In this week's Talking Squawk, the official "Squawk Box" blog—get a Warren Buffett rewind, Carl Icahn unleashed and maybe meet the next WhatsApp disruptor.» Read More
Ace Hardware discovered an approximately $154 million shortfall on its books while preparing to convert from retailer-owned cooperative to for-profit corporation and likely will have to restate its financial results for the last five years, President and CEO Ray Griffith said Wednesday.
Home Depot expects no recovery in the U.S. housing market for the rest of 2007 and continued weakness into next year, Chief Executive Frank Blake said Wednesday.
Home improvement retailer Home Depot said Tuesday it expects to repurchase 289.6 million of its shares for $10.7 billion as a result of a tender offer, a little less than halfway towards its goal of buying back $22.5 billion in stock.
Here's some late day thoughts: 1) Those who are still doubtful that the Fed will--or should--cut rates at the Sept. 18th meeting should take a look at Martin Feldstein's speech at Jackson Hole over the weekend. Merrill Lynch noting that Feldstein, who is head of the National Bureau of Economic Research (the agency that determines when recessions start and end)...
Lower short-term bond prices are being seen as a sign of less fear by the Street, which is helping support stocks this morning. Trading desks falling all over themselves this morning advising clients on how to play the expected September volatility. After years where no one made money playing volatility, that is the big call.
The old adage on Wall Street is that corporate takeovers come roaring back from the sluggish summer months right after Labor Day. This time around that line of thinking may not hold up.
Traders are expecting lots of volatility in September around the Fed meeting, brokerage earnings reports, triple witching expiration, and an historically poor performance in September. In other words, lots of apprehension and few are expecting any real gains in the month ahead.
Housing may be down, and so are this company's numbers, but it's buying back stock and boosting the dividend anyway.Investing can be confusing. Luckily, Cramer has mapped out some road rules for all you Home Gamers trying to navigate the jungle that is Wall Street. Think of it as "Mad Money 101" –- some fundamental advice to keep in mind as you play the market. Whether you're a first time investor or a seasoned financier, it's always good to remember the basics.
Home Depot said Tuesday that it would sell its wholesale supply business to buyout firms for $8.5 billion -- 17 percent less than previously agreed upon -- as the slumping housing industry and recent credit crunch forced the renegotiation of the deal.
Shares of Home Depot rose as much as 2 percent Monday after sources said the home improvement retailer agreed to cut the price in the sale of its supply unit by $1.8 billion to $8.5 billion.
Stocks closed broadly lower at the end of a light-volume trading session as continued weakness in financial stocks brought down the major indexes. The Dow fell 56 points, closing near the lows of the trading session, while the S&P 500 and Nasdaq Composite ended with respective losses of 0.9% and 0.6%, respectively.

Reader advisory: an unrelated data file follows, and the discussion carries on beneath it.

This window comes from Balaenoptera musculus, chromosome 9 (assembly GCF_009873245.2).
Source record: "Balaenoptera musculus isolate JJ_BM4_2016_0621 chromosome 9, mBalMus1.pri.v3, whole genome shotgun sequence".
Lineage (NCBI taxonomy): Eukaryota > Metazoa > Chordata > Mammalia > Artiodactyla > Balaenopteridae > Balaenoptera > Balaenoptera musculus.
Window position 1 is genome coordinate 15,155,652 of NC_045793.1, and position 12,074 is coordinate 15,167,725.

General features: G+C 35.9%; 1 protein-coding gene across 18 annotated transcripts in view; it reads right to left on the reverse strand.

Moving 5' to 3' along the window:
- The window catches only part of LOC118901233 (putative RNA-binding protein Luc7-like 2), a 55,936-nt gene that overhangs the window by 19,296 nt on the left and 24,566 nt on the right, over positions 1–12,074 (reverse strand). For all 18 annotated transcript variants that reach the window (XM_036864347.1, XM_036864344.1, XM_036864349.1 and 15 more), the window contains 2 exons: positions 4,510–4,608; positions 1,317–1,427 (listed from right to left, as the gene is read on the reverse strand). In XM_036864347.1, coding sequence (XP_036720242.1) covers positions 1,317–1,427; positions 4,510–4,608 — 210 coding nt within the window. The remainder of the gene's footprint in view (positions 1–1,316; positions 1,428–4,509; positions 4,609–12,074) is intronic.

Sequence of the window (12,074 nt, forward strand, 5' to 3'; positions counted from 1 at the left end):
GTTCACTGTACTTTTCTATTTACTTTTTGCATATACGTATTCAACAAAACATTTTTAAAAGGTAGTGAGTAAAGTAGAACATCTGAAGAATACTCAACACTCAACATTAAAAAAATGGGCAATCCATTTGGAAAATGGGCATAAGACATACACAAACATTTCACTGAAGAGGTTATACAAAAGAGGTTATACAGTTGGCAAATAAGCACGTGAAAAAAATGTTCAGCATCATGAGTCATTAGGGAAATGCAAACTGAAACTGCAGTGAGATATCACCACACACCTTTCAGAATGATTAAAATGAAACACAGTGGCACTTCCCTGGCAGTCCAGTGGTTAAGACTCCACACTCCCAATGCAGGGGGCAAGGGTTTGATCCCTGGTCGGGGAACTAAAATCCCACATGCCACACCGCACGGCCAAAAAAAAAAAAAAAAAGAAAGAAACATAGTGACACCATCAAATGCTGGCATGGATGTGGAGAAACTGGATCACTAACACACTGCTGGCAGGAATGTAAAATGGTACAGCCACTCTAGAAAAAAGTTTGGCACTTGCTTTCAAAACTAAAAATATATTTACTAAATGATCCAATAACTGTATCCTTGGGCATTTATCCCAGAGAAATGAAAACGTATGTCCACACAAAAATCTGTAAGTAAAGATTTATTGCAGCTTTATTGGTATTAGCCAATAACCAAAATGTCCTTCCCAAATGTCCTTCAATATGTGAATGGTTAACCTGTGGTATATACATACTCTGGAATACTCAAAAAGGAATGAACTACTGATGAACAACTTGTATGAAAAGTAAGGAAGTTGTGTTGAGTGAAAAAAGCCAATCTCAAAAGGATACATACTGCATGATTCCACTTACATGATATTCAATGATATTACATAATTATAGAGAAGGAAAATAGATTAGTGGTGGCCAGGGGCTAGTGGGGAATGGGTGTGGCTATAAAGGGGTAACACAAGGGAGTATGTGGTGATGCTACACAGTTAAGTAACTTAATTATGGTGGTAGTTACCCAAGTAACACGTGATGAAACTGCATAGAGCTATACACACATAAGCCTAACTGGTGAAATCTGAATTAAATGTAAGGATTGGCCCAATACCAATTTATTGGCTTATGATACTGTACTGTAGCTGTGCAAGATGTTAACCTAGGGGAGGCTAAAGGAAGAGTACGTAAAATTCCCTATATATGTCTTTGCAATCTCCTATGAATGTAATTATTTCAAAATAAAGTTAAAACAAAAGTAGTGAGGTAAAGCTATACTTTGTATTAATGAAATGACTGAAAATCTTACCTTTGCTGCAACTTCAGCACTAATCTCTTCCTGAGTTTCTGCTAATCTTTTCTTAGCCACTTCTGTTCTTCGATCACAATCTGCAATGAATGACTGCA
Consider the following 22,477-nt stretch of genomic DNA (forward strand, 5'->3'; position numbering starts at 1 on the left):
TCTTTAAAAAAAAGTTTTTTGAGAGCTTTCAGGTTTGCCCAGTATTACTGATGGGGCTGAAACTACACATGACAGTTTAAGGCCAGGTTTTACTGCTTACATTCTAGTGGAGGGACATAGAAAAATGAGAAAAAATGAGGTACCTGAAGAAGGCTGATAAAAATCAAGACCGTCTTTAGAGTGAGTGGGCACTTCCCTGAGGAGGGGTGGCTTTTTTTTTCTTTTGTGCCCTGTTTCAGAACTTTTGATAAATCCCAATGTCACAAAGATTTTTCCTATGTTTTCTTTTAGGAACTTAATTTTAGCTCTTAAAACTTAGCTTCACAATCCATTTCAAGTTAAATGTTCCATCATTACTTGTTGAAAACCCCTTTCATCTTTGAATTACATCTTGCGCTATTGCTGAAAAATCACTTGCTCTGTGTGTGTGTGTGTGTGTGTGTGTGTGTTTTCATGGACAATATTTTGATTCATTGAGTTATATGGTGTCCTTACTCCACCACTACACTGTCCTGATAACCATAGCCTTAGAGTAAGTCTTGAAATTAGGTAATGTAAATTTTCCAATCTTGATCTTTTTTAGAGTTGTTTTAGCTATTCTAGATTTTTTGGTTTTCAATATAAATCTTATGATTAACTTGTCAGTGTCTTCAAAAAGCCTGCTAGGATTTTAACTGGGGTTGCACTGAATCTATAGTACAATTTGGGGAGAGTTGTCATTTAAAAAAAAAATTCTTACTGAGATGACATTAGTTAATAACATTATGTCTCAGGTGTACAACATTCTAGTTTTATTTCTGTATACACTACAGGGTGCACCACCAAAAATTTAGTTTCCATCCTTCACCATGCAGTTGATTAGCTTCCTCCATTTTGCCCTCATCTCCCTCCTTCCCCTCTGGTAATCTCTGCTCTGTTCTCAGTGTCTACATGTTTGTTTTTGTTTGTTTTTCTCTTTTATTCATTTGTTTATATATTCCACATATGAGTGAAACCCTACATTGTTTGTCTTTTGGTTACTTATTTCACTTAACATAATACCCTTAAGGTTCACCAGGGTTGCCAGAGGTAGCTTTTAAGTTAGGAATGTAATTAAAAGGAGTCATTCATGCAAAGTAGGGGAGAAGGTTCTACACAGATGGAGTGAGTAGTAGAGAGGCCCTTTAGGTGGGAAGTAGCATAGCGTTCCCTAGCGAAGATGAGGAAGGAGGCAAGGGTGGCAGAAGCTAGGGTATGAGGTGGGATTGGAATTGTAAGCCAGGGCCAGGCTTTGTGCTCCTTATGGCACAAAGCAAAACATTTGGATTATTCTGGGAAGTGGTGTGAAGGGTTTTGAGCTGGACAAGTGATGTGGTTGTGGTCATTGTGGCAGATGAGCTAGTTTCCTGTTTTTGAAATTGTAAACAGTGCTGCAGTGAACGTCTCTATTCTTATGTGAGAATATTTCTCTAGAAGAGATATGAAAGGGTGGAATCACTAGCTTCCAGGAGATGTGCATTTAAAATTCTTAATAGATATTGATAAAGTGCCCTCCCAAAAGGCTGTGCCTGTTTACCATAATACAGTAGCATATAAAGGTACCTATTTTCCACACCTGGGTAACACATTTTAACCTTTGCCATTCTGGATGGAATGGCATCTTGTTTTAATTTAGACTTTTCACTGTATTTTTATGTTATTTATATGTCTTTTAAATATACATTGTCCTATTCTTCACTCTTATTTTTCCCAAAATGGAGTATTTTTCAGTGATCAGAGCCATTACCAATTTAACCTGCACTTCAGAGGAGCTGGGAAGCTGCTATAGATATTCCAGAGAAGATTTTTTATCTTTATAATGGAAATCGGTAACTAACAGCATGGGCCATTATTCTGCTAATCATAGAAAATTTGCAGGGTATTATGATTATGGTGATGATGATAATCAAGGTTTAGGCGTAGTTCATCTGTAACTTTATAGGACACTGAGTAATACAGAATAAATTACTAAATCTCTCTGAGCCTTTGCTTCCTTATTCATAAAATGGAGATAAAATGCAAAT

While July existing home sales came in in line with expectations, the pace is still weak and the increase in inventory (to 9.6 months supply at the current sales pace) is especially unwelcome. This occurred before the recent credit crunch, so the concern is that difficulties in the mortgage market may further impact sales in August. However, there are other things to keep in mind.
The 2.3% rise in the Dow last week, coupled with lower volume and lower volatility, has given the markets what it wants mosts: time. Time allows market participants to readjust risk. JP Morgan, in a note to clients this morning, said "The key issue for the months ahead will be to figure out the impact of tighter credit conditions on economic growth."
Stocks start the week on a weak note as investors await existing home sales data at 10 am New York time. A flurry of takeover headlines is getting attention, most importantly the revised deal by three private equity firms for Home Depot's service unit. The three buyers, Bain Capital, Carlyle Group and Clayton, Dubilier and Rice, agreed to buy the unit for $8.5 billion, 18% less than the original price agreed in June.
Home Depot agreed to cut the price in its supply division sale to buyout firms by $1.8 billion, sources said on Sunday, as a housing market drop and a credit crunch forced all sides to renegotiate.
Stocks ended higher at the end of a quiet week of trading, as investors were encouraged by further moves by the Federal Reserve and a vote of confidence for the nation's largest mortgage lender. The Dow Jones Industrial Average posted a weekly gain of 1.8%, the S&P 500 rose 1.7% and the Nasdaq Composite advanced 2.1%.
Shares of Home Depot were up 1.3 percent Friday as investors waited for word about whether a sale was on or off for the home improvement retailer's contractor business.
Stocks futures are meandering on both sides of the unchanged mark after stronger-than-expected durable goods orders and investors now await new home sales data due at 10 am New York time.
U.S. stocks bounced off earlier lows but closed with small losses amid ongoing worries regarding the global credit environment. "The conventional logic was that the worst was behind us but then reality set in and there's still trouble out there," said Dan McMahon, head of listed trading at CIBC World Markets.
A private equity-led buyout of home-improvement retailer Home Depot's wholesale supply division, due to close on Thursday, could be in trouble because investment banks involved are reluctant to fund the transaction even at a lower price, the Financial Times reported in its online edition, citing people familiar with the negotiations.